3 Tips To Creating A Black Moment For Your Character

Photo by fireball45

Photo by fireball45

Creating a black moment for your character is key to the overall success of your story. The black moment is that dark moment at the end of the story when it feels that all is lost and your character will fail. Without it your story will fall flat.

We know that we need it, but how do we make it stand out and tug at reader’s hearts? Three tips I learned at My Book Therapy help me to create this part of my story. You can try them too.

3 Tips To Creating A Black Moment For Your Character:

1. Identify your character’s lie they believe in the story. What is the worst moment in your character’s past that formulated a lie they believe. identify what change the hero or heroine will undergo during the story. What their journey will be focused around.

2. Ask what is the worst thing that can happen to your character and make it happen. This is usually the moment when the lie feels more real than ever.

3. Add depth to this moment with a impression of their worst moment in the past weaved into the present black moment. This is the added final straw for your character and what makes it seem impossible to overcome.

Let’s identify these 3 in a well-known movie:

Empire Strikes Back

At the beginning of the movie Luke Skywalker is headed to find Yoda and train to become a Jedi. He is impulsive and impatient.

Lie: He will join the dark side if he faces Darth Vader or die like his father. (remember his face in the training inside of Darth Vader’s Mask?)

Worst thing that could happen:  He would fall to the dark-side or face Darth Vader and lose. (It happens and he loses his hand just like his father did.)

Deepen it with shadow of the past: At the end of this movie he is defeated by Darth Vader and discovers his father is the face behind the mask. He even loses his hand just like his father had.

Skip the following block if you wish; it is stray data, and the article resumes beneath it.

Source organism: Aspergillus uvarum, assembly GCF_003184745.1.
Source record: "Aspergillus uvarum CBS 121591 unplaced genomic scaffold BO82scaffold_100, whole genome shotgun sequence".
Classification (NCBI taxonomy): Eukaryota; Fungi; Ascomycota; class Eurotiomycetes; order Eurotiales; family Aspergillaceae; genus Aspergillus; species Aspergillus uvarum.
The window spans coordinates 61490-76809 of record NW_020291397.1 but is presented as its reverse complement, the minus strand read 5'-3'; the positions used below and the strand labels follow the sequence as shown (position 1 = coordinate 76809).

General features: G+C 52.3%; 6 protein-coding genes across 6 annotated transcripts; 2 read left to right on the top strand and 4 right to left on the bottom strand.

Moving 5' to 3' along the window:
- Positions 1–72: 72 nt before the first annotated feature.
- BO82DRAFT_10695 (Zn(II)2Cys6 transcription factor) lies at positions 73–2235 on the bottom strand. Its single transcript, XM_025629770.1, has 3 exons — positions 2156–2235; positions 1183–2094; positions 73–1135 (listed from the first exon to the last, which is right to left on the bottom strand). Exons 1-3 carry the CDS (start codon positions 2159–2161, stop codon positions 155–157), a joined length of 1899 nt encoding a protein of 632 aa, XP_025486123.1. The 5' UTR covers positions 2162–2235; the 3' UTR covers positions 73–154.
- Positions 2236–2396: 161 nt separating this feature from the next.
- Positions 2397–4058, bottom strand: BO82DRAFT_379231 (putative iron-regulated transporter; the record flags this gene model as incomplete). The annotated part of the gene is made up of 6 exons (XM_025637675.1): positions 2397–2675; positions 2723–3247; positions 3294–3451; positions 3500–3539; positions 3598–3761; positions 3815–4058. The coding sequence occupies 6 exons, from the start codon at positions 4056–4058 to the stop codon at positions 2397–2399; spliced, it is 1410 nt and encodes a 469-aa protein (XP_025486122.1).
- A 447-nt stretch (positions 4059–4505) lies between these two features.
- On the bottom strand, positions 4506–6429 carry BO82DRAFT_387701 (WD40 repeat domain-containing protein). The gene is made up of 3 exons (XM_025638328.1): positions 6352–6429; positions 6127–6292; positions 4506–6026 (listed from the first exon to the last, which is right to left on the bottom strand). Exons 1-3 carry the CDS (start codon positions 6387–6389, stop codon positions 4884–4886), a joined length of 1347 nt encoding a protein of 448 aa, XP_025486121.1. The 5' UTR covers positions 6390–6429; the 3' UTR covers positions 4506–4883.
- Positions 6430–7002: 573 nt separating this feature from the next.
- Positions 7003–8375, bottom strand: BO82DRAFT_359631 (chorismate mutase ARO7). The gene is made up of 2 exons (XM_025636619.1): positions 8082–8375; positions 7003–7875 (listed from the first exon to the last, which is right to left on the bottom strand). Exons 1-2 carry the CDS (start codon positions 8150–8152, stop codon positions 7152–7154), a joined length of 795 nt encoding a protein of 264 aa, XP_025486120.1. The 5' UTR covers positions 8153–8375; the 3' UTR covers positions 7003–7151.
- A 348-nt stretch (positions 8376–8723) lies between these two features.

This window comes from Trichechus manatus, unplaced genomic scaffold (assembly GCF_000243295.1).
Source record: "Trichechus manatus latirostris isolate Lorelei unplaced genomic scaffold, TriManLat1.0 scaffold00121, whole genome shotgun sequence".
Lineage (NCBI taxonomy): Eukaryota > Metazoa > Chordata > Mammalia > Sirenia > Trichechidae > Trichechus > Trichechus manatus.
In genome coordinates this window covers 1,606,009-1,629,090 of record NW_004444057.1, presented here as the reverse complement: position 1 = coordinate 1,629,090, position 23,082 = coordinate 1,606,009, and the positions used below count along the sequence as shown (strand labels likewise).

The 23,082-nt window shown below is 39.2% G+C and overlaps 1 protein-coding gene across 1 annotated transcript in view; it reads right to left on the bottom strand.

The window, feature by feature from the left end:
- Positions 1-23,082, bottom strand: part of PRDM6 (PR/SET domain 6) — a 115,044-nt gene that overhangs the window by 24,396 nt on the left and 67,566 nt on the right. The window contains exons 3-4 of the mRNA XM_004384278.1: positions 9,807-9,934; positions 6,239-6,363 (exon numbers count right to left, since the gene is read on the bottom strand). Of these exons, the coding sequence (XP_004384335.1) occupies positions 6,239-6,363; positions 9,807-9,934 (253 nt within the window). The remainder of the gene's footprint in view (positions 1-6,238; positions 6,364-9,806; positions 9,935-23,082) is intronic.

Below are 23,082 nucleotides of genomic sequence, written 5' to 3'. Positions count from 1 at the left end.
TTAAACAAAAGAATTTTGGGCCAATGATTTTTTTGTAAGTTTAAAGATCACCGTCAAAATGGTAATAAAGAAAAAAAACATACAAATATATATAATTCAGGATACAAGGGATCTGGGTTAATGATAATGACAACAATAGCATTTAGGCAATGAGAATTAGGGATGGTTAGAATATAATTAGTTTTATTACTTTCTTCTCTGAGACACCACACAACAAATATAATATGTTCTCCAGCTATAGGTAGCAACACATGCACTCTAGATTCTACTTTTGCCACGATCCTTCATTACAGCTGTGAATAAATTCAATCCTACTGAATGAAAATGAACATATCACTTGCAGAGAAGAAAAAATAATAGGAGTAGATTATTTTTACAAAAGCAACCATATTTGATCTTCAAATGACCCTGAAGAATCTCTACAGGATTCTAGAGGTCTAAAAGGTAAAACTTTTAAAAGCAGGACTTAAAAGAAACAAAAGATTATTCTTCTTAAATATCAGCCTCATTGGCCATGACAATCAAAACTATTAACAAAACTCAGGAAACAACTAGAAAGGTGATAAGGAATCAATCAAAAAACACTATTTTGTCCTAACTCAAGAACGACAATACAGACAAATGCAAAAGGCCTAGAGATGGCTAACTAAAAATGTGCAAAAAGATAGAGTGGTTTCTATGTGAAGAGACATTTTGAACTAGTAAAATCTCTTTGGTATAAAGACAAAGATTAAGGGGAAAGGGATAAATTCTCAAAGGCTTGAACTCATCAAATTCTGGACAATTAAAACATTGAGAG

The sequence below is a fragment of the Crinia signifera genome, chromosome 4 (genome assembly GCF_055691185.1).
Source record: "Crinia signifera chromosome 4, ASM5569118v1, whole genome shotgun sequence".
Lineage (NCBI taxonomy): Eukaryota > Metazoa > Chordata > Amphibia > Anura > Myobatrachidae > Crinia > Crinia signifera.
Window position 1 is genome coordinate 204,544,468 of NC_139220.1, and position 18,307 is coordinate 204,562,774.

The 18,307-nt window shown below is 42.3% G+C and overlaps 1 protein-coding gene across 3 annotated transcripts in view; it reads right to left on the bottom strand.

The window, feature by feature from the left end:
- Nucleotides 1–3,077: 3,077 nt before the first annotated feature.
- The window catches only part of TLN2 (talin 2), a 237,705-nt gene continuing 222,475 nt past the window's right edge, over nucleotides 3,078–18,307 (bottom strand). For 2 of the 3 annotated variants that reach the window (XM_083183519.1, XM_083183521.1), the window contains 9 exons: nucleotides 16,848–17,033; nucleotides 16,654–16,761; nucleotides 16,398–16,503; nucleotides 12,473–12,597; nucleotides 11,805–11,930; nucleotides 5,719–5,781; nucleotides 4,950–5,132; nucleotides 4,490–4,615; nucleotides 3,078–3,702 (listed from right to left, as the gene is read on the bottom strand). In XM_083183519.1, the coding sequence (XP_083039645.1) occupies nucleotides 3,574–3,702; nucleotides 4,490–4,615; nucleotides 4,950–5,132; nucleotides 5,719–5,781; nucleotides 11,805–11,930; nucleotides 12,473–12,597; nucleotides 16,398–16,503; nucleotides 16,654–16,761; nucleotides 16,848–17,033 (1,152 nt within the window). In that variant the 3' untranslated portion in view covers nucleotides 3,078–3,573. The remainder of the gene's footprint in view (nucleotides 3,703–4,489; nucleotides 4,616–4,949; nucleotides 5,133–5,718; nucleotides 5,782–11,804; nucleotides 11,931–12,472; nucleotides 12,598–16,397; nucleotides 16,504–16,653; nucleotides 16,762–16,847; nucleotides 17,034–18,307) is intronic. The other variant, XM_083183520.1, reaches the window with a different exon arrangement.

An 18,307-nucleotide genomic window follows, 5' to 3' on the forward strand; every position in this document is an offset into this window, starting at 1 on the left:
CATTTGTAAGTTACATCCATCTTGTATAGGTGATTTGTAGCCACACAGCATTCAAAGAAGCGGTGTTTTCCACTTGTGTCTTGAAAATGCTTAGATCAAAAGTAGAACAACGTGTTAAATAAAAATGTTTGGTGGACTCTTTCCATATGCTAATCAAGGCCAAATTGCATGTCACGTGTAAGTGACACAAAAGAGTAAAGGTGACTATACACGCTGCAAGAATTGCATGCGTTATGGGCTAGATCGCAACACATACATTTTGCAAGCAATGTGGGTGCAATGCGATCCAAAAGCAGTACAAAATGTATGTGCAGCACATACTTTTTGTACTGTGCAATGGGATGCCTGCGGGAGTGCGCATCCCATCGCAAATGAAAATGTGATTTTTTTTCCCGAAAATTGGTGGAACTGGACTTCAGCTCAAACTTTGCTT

There are just some black moments in movies that really stand out. One recent movie that I love the black moment on is 27 dresses. Here the heroine sits in the middle of a pile of brides maid dresses and realizes she will never be a bride. Her perfectly spun dream will never come true.

What is your favorite Black Moment In A Movie?

 

 

 

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About Michelle Lim

Author Michelle Lim is the Brainstorming/Huddle Coach with My Book Therapy Press and the Midwest Zone Director for American Christian Fiction Writers. Michelle’s romantic suspense is represented by Karen Solem of Spencillhill Associates and has gained contest recognition in the Frasier, the Genesis, and the Phoenix Rattler, winning the Genesis in 2015 for her genre. Michelle writes devotionals for The Christian Pulse Online Magazine and Putting On The New. Since her nonfiction book release, Idea Sparking: How To Brainstorm Conflict In Your Novel, through public speaking and online chats Michelle helps writers discover the revolutionary power of brainstorming to bring new life to their stories.

6 thoughts on “3 Tips To Creating A Black Moment For Your Character

  1. Great information! And I like that you provided an example. My example would come from The Patriot when the older son dies and the father feels responsible.

  2. cjoy says:

    The Proposal (b/c I watched that lat night and it’s fresh on my mind)…
    When Margaret admits the truth to all the guests at the wedding and leaves Drew–crushed–at the alter. And she’s already gone so he has to chase her cross-country and stop her before she is deported.

  3. Rachel Britz says:

    The timing for this is perfect as I head into the “Black Moment” in my own story. One movie that sticks out to me is Far and Away when Kidman risks everything by leaving behind her families vision for her legacy. She chooses Cruse who moments later, in the epic land battle, seemingly dies in her arms. =)

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